Colour Your Plate with Vegetables and Fruits

A couple months back I blogged about what to look for in the grocery store for Vegetables and Fruit. Today I’m going to talk a little more about this important food group.

From my last blog: “Vegetables and fruit may be the healthiest and most important foods we can eat. They provide us with many nutrients, vitamins and minerals. Each color of vegetable and fruit provides different benefits, so choosing a variety is most healthful.”

Why is this food group so important? Research has shown that diets high in Vegetables and Fruit can help reduce your risk of heart disease, stroke and certain types of cancer. This food group is a good source of carbohydrates, vitamins A and C, potassium, magnesium, folate and fibre. At a meal, Vegetables and Fruit should make up half our plates and should be included in snacks eaten through the day.

One food guide serving of Vegetables and Fruit is:
• 1 whole medium fruit
• 1/2 cup vegetables or fruit
• 1 cup salad or leafy vegetables
• 1/2 cup 100% juice
• 1/4 cup dried fruit



As far as what is recommended when it comes to this food group – choose at least one dark green (broccoli, chard, kale, romaine lettuce or spinach) and one orange (carrots, pumpkin, squash, sweet potatoes or yams) vegetable each day to help you get enough of the vitamin folate and vitamin A. Orange fruit such as apricots, cantaloupe, mangoes, nectarines or peaches can be substituted for an orange vegetable.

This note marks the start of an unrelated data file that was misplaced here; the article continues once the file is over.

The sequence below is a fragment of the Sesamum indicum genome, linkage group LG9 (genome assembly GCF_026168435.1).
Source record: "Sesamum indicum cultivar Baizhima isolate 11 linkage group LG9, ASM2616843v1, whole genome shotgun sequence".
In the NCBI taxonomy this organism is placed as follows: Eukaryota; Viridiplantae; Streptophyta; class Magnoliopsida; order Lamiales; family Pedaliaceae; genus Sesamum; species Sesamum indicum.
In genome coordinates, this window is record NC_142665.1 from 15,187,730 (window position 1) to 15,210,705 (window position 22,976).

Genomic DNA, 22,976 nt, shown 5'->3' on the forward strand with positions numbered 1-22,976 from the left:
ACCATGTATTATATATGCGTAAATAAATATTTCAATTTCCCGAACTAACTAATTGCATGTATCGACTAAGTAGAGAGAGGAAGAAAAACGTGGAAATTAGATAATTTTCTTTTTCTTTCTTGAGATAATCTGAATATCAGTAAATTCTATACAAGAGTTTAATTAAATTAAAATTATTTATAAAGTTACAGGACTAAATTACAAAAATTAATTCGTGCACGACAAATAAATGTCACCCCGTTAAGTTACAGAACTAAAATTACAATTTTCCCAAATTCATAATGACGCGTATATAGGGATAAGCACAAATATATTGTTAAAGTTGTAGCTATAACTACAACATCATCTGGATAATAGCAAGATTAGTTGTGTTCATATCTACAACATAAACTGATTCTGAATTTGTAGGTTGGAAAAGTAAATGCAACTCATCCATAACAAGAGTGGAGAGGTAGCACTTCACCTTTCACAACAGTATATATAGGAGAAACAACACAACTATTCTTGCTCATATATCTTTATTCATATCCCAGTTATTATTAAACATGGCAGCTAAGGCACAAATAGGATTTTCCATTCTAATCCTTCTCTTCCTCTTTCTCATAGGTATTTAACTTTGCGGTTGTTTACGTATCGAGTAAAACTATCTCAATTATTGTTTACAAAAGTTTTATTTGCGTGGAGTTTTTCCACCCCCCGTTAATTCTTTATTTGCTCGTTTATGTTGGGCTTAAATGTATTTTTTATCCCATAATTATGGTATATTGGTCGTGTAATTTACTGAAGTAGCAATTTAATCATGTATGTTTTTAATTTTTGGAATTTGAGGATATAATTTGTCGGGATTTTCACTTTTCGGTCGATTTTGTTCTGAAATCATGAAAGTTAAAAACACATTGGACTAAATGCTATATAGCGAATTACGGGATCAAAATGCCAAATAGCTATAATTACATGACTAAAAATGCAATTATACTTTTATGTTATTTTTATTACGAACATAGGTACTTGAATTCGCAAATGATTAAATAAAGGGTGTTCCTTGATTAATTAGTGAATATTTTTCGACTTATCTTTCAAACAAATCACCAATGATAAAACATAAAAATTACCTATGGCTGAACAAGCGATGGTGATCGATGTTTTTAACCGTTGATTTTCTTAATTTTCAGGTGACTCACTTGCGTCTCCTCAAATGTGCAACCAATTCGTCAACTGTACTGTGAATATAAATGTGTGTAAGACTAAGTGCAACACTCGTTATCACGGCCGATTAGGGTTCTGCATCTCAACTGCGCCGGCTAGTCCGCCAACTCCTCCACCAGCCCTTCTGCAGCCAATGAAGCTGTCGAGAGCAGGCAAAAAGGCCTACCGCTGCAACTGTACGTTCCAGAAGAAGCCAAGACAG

Fresh is best! When it comes to choosing vegetables and fruit, buy fresh when it is available and affordable. Frozen, canned and dried vegetables and fruit that contain little or no added sugar, fat or salt can be healthy (and sometimes more affordable) choices. This produce is often picked and packed containing all of their nutrients, so they are just as nutritious as their fresh counterparts. When preparing your vegetables and fruit at home, avoid over-cooking them, as this will reduce their nutrients.

Here are some tips to include more vegetables and fruit into your day:
• Add a side of vegetables and fruit to meals and snacks
• Add fresh or frozen fruit to whole grain cereal or yogurt
• Add sliced avocado, cucumbers, onions, tomatoes or zucchini to sandwiches
• Add extra vegetables to soups, stews and sauces
• Use a lettuce wrap instead of a tortilla
• Use fresh or frozen to make smoothies

However you decide to include vegetables and fruit into your day, just make sure you choose lots of these healthy foods, in a variety of colors.

In the next couple of weeks, I am going to tackle the specific food groups, nutrients, vitamins and minerals. If you have certain questions about any of these topics, please send them my way and I’ll include them in my blogs.

If you have any nutrition topics you would like me to write about or have a question you would like answered, email me at [email protected]. I would really like to hear from you!